"'Suspendo lectionem.' Jan Mulder, how would you translate my 'suspendere'?"
"Hang," replied the boy.
"Hang!" laughed Van Hout. "You might be hung from a hook perhaps, but where should we hang a lesson? Adrian Van der Werff."
The lad called rose quickly, saying:
"'Suspendere lectionen' means to break off the lesson."
"Very well; and if we wanted to hang up Jan Mulder, what should we say?"
"Patibulare--ad patibulum!" cried the scholars. Van Hout, who had just been smiling, grew very grave. Drawing a long breath, he said:
"Patibulo is a bad Latin word, and your fathers, who formerly sat here, understood its meaning far less thoroughly than you. Now, every child in the Netherlands knows it, Alva has impressed it on our minds. More than eighteen thousand worthy citizens have come to the gallows through his 'ad patibulum.'"
With these words he pulled his short black doublet through his girdle, advanced nearer the first desk, and bending his muscular body forward, said with constantly increasing emotion:
"'This shall be enough for to-day, boys. It will do no great harm, if you afterwards forget the names earned here. But always remember one thing: your country first of all. Leonidas and his three hundred Spartans did not die in vain, so long as there are men ready to follow their example. Your turn will come too. It is not my business to boast, but truth is truth. We Hollanders have furnished fifty times three hundred men for the freedom of our native soil. In such stormy times there are steadfast men; even boys have shown themselves great. Ulrich yonder, at your head, can bear his nickname of Lowing with honor. 'Hither Persians--hither Greeks!' was said in ancient times, but we cry: 'Hither Netherlands, hither Spain!' And indeed, the proud Darius never ravaged Greece as King Philip has devastated Holland. Ay, my lads, many flowers bloom in the breasts of men. Among them is hatred of the poisonous hemlock. Spain has sowed it in our gardens. I feel it growing within me, and you too feel and ought to feel it. But don't misunderstand me! 'Hither Spain--hither Netherlands!' is the cry, and not: 'Hither Catholics and hither Protestants.' Every faith may be right in the Lord's eyes, if only the man strives earnestly to walk in Christ's ways. At the throne of Heaven, it will not be asked: Are you Papist, Calvinist, or Lutheran? but: What were your intentions and acts? Respect every man's belief; but despise him who makes common cause with the tyrant against the liberty of our native land. Now pray silently, then you may go home."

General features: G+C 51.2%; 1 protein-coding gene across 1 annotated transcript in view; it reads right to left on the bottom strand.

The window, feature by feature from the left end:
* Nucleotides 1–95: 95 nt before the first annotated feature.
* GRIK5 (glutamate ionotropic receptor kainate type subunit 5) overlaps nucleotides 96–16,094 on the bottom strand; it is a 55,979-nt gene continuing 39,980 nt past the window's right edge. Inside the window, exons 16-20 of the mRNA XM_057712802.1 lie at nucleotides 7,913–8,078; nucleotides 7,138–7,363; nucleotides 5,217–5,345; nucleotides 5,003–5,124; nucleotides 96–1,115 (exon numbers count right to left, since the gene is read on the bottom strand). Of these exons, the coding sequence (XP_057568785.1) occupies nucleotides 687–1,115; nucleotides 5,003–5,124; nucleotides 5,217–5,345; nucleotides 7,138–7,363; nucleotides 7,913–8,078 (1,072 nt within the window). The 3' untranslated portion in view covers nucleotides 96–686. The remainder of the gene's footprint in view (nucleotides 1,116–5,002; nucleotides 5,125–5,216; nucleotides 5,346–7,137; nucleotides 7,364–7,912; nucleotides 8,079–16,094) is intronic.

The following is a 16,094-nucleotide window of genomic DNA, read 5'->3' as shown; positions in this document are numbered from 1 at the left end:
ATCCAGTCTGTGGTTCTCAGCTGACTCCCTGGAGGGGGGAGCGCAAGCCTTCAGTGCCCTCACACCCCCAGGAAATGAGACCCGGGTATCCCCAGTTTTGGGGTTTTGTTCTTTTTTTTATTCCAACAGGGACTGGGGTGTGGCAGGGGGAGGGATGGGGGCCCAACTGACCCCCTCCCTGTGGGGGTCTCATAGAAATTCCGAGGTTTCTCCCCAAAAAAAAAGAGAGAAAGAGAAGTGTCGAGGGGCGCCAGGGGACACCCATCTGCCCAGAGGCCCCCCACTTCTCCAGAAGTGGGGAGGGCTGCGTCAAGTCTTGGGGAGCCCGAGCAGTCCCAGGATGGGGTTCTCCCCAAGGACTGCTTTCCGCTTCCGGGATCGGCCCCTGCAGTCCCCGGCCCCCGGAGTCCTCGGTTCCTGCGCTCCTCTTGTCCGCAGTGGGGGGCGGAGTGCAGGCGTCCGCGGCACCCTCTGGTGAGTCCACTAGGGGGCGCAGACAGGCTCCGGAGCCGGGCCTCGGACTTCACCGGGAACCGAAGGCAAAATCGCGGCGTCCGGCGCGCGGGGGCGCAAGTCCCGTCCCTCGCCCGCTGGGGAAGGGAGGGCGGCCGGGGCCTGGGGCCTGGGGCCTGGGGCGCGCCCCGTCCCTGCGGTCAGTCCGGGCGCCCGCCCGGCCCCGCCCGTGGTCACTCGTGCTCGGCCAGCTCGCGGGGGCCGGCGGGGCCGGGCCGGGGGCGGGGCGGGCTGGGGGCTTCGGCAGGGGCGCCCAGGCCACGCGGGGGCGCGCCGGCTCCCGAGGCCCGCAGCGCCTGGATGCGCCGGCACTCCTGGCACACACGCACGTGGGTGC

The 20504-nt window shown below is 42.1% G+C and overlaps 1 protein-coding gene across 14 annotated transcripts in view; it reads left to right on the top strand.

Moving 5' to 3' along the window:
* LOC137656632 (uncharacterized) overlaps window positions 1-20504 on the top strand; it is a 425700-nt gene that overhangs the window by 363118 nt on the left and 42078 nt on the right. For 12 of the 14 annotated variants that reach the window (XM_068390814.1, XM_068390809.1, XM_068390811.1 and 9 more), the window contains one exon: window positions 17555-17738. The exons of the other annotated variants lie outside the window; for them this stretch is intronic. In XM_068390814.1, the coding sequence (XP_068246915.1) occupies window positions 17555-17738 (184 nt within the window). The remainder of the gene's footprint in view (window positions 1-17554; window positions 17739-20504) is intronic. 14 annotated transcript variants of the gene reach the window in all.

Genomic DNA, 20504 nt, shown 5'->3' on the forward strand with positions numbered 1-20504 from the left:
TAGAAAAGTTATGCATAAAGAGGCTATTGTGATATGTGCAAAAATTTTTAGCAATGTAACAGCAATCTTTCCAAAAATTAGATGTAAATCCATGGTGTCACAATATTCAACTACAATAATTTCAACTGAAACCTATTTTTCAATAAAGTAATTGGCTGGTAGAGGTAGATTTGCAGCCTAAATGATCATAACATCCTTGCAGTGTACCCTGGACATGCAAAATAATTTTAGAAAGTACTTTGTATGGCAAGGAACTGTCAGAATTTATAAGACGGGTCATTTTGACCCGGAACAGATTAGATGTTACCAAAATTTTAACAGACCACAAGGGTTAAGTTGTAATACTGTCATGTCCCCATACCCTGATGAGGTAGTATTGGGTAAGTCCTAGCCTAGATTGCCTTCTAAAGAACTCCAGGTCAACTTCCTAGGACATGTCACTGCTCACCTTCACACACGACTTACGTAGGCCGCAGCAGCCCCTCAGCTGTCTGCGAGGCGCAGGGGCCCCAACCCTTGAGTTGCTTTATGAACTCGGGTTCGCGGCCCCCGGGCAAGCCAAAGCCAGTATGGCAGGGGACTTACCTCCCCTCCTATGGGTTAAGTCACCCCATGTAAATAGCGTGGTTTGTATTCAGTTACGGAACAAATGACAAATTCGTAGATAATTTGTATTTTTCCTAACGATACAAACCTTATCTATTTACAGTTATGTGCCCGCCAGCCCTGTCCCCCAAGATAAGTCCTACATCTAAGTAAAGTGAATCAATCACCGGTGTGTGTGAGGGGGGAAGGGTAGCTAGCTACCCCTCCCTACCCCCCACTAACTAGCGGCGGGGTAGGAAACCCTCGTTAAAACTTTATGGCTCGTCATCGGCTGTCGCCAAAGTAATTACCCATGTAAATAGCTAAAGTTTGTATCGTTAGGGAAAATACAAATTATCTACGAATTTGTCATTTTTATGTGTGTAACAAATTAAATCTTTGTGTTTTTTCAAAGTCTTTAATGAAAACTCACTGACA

The scholars rose; Van Hout wiped the perspiration from his high forehead, and while the boys were collecting books, pencils, and pens, said slowly, as if apologizing to himself for the words already uttered:
"What I have told you perhaps does not belong to the school-room; but, my lads, this battle is still far from being ended, and though you must occupy the school-benches for a while, you are the future soldiers.
1 2 3 4 5 6 10 12
Schulers Books Online
books - games - software - wallpaper - everything